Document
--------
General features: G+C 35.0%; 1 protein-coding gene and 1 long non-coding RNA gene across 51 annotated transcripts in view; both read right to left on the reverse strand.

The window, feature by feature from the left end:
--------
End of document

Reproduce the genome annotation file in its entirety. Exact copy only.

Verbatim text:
General features: G+C 35.0%; 1 protein-coding gene and 1 long non-coding RNA gene across 51 annotated transcripts in view; both read right to left on the reverse strand.

The window, feature by feature from the left end: